Consistent with his low-key style, Martinez has resisted touting his candidacy in the spirit of, say, Hall-of-Famer Bert Blyleven, a great pitcher never particularly shy about reminding the world how great he was.

Amid the tired debate about the Hall-of-Fame worthiness of a designated hitter who spent the brunt of his career as a specialist, Martinez can take consolation that his peers regarded him as a freakish talent.

“The only guy I didn’t want to face, when a tough situation comes, was Edgar Martinez,” peerless Yankees closer Mariano Rivera, the ultimate specialist, said during a 2008 TV interview with Charlie Rose. “It didn’t matter how I threw the ball, I couldn’t get him out.”

(The recollection was accurate. In 23 plate appearances against Rivera, Martinez hit .573.)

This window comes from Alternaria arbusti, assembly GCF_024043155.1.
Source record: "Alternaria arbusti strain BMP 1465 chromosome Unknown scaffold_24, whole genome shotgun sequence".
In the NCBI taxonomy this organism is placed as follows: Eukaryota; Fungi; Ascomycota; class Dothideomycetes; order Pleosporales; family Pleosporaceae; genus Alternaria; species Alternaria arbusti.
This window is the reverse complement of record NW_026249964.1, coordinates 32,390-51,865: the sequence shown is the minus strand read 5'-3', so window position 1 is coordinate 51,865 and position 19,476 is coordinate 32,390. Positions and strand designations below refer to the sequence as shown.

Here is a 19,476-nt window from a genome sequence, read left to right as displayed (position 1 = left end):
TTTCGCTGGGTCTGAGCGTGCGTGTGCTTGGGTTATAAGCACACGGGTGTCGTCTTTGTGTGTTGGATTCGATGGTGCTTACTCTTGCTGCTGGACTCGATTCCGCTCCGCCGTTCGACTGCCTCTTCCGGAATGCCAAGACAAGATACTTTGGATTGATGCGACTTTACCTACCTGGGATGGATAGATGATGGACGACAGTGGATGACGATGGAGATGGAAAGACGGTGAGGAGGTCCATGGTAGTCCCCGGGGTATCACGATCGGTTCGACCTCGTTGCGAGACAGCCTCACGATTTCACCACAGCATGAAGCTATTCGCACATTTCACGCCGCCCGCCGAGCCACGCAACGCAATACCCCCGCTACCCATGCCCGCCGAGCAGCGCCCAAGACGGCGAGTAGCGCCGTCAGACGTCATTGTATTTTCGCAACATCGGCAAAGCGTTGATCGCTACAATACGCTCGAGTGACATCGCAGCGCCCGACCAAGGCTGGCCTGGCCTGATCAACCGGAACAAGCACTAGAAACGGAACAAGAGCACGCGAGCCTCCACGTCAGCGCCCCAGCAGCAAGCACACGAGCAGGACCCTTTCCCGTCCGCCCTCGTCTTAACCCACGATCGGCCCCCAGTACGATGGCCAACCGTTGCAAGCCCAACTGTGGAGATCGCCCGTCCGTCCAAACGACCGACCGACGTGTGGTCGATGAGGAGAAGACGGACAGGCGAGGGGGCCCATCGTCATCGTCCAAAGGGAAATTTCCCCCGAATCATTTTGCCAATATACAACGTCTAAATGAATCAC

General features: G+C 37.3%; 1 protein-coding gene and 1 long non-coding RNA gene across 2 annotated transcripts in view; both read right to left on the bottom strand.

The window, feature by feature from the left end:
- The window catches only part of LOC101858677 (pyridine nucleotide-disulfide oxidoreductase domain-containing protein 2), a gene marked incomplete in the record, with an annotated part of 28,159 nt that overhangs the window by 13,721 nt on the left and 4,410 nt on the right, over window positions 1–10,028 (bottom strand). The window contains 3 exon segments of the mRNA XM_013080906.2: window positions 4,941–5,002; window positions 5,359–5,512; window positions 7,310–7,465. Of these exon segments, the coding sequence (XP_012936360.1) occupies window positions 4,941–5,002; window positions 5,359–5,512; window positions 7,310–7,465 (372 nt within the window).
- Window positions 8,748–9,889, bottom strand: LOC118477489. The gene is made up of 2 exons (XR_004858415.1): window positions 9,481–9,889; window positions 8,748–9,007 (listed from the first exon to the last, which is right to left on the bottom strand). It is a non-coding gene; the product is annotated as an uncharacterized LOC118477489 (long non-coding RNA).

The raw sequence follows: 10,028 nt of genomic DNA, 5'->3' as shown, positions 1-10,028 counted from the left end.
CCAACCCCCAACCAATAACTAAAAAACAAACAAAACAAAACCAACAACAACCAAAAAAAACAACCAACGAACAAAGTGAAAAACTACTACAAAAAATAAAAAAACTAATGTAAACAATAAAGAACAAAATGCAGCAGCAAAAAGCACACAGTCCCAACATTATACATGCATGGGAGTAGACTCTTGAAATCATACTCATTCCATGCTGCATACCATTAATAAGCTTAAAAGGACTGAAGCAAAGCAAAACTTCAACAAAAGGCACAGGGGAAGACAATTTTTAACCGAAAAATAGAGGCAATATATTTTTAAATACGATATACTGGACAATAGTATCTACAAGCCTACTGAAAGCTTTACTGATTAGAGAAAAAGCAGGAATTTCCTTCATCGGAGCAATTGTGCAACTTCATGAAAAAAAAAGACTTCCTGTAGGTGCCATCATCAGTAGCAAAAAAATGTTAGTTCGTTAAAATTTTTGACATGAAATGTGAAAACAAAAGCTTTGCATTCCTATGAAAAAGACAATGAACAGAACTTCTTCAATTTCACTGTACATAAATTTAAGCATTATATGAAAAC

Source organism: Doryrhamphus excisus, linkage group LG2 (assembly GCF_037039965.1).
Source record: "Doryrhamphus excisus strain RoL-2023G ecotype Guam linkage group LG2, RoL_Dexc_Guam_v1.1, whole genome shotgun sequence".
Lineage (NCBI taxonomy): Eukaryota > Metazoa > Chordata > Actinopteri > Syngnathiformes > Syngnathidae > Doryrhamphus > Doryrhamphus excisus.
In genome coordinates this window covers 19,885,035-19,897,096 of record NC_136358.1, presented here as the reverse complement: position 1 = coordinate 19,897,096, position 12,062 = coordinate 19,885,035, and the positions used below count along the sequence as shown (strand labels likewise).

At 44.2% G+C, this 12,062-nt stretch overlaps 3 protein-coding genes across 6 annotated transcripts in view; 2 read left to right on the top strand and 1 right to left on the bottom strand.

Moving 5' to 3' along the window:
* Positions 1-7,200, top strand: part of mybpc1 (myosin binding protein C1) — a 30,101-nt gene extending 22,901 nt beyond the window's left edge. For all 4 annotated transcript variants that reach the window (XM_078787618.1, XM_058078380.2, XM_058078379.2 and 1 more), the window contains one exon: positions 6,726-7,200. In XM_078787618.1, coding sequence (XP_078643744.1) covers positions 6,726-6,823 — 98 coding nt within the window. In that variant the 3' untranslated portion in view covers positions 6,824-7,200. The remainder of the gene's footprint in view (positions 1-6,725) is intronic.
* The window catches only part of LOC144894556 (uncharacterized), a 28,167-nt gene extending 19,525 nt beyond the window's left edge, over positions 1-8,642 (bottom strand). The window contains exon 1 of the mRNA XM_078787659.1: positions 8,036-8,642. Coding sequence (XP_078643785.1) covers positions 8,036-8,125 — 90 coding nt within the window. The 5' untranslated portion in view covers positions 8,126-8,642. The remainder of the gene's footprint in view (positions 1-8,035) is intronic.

“Oh, my God, he had more than my number,” Rivera told Rose. “He had my breakfast, lunch and dinner.”

Martinez feasted on Rivera, and was remarkably productive against just about everybody else who didn’t throw a knuckleball. Between 1990 and 2001, he hit over .300 every season but 1993 (when a hamstring tear limited him to 42 games) and 1994 (when the labor dispute limited him to 89).

But no statistic more accurately describes Martinez than 18, as in number of years spent with the same major league team.

“I think fans appreciate that I stayed here my whole career,” said Martinez, the Mariners hitting coach since 2015. “At the beginning, the organization was down. We didn’t have great success, and then we had success. I was here through the lows and highs. That means a lot to fans.”

Such iconic Mariners as Ken Griffey Jr., Randy Johnson, Alex Rodriguez and Lou Piniella chose, for one reason or another, to leave Seattle. Martinez not only stayed put, he stayed out of the news on those occasions he negotiated with management.

From the Now It Can Be Told file: Edgar Martinez once was a free agent.

“One year we didn’t have an agreement on a contract by the deadline,” he said. “I became a free agent for eight hours. The next morning, we got it settled, and I stayed here.”

Come Saturday at Safeco Field, so will his jersey number.